Ayrton Senna at the last South African Grand Prix, held at Kyalami in 1993.

Johannesburg - Every couple of years the rumour mill goes into overdrive about South Africa’s possible return to the Formula One calendar.

The latest news to get local F1 fans abuzz is the recent change of ownership, with the takeover of the sport by Liberty Media and the exit of long-running ringmaster Bernie Ecclestone.

The sport’s new chief executive, Chase Carey, is keen to expand F1 on a global scale and has hinted at potential new Grands Prix in the United States and Britain. But what about a South African Grand Prix?

Sky News has set up a poll as to where fans think F1 races should be run in future and an SA Grand Prix is featuring strongly in third place with more than 12 000 votes (behind London and the Netherlands). The link for the poll is goo.gl/cvFCDV.

“Like Argentina, South Africa is a grand prix many of today’s drivers would like to experience,” proclaims the website. “Kyalami hasn’t hosted a race since 1993, but is now reportedly close to F1 standards.” The latter statement refers to Kyalami’s recent multimillion-rand revamp which sees it graded for every form of motorsport except F1.

R1 billion for a slot on the calendar? 

If a promoter made a good business plan for hosting a local grand prix, perhaps with a race deal running over several years, then it would be worthwhile to upgrade Kyalami to F1 spec, says its spokesperson, Christo Kruger. Most of the facilities are up to scratch, but some of the run-off areas would most likely need to be extended to make the track safer for F1 cars.

However, having a suitable venue isn’t the biggest obstacle to staging an F1 race in South Africa, but rather the high fee that was demanded by Ecclestone to bring his motorised circus here.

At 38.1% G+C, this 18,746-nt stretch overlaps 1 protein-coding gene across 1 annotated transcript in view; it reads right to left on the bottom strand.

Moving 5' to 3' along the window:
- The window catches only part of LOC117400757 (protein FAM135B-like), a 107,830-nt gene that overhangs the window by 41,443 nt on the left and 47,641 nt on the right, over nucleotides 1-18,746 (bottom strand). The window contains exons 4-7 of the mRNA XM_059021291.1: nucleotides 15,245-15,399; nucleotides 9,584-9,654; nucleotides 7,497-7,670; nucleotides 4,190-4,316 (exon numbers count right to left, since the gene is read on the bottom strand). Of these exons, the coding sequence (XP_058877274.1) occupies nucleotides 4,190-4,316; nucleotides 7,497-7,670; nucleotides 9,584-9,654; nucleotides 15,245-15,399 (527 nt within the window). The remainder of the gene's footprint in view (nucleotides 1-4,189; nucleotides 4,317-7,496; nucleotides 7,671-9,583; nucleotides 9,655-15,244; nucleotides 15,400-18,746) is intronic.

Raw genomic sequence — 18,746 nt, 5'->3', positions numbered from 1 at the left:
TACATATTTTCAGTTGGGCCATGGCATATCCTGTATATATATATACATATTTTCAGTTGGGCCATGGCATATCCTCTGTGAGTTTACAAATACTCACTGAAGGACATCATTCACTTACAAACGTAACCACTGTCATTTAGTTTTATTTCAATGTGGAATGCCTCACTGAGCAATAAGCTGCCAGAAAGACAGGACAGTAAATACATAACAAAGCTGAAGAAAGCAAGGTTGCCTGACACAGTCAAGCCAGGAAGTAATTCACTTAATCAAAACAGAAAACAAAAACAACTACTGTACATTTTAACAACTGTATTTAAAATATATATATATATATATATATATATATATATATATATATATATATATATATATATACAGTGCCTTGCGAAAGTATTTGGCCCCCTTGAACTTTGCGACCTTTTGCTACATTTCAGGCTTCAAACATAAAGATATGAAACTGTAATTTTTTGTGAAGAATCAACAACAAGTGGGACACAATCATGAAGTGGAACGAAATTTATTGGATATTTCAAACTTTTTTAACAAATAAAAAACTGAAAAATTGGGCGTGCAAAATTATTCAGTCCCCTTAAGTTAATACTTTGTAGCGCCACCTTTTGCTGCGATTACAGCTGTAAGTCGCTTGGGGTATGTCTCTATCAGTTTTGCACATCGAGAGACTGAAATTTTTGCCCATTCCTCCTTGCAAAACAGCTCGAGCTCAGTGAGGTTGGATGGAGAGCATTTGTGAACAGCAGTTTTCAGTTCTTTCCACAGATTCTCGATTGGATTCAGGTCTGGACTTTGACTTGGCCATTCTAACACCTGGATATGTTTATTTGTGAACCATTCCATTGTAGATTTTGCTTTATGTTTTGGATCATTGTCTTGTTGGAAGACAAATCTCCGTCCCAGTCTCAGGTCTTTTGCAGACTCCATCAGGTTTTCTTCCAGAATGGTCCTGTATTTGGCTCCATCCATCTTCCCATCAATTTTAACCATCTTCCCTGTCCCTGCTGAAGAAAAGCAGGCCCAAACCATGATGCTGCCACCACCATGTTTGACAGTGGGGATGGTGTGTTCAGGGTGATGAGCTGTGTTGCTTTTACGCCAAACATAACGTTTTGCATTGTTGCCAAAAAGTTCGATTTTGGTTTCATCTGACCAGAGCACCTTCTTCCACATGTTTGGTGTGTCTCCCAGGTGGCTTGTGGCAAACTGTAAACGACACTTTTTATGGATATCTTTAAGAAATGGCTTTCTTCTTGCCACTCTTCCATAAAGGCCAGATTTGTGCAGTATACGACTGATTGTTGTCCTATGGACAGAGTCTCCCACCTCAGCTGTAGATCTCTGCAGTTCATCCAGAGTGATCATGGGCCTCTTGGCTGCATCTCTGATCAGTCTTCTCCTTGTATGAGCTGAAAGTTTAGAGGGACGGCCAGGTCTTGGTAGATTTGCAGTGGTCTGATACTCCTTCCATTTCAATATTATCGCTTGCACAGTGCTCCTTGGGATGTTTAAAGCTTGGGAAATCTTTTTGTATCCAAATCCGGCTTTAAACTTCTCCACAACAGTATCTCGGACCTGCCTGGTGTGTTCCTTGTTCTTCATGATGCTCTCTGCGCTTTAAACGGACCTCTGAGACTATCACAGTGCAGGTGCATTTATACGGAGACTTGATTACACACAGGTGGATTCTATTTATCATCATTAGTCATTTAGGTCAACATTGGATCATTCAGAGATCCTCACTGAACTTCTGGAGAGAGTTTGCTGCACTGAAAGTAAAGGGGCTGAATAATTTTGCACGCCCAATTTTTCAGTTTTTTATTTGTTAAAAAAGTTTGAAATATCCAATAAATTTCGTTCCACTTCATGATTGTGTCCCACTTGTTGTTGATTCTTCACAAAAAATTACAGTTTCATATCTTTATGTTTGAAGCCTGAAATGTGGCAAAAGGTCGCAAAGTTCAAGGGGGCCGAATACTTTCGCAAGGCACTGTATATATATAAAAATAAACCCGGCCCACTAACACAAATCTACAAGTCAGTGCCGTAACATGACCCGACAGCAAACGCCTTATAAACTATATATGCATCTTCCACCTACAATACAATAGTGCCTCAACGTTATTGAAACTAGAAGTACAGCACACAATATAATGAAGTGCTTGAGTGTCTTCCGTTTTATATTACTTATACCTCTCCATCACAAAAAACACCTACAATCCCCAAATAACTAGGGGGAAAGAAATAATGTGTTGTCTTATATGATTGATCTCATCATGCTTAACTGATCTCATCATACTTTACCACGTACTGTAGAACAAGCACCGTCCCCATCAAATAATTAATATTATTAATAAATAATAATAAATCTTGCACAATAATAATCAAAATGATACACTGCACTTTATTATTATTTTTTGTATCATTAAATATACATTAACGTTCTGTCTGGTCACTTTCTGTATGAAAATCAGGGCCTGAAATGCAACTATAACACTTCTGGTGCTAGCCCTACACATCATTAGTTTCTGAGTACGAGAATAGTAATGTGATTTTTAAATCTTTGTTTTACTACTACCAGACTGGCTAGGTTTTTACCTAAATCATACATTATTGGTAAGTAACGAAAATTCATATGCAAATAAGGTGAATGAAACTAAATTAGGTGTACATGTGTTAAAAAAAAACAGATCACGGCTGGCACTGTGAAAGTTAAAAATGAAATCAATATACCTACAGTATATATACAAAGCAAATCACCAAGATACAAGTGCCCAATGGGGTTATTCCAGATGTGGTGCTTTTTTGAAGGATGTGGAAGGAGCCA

It’s the same hurdle that has put paid to every attempt to bring F1 back to South Africa since the last race was held here in 1993, including reputed plans to host a Grand Prix on the streets of Cape Town.

Azerbaijan reportedly paid $75 million (R1 billion) to get its slot on the calendar, and that’s likely a fee too large for any local sponsor to cough up. Ticket sales? At Kyalami’s crowd capacity of 70 000 it would cost each spectator more than R14 000, and that just won’t wash.

Don't hold your breath

Government funding would be the next step, but against so many other more pressing matters (housing, roads, education, hospitals, etc), spending so much taxpayer money on bringing 20 playboys to circulate a racetrack for a weekend pales into insignificance.

Even richer countries have said the price is too high, with Germany’s contract ending after the 2018 race at Hockenheim.

The only hope of getting a GP run on South African soil is to make the asking fee much cheaper. Perhaps there is some hope of this with new blood running the circus, but I wouldn’t hold my breath. Better to wish for a cheaper way of watching F1 races on the screen, and here there is a real prospect.

Carey has said that streaming F1 online is part of his plan, which would bypass traditional television broadcasters and make it much cheaper than signing a DStv subscription.

Let’s keep our fingers crossed.

Follow Denis Droppa on Twitter @DenisDroppa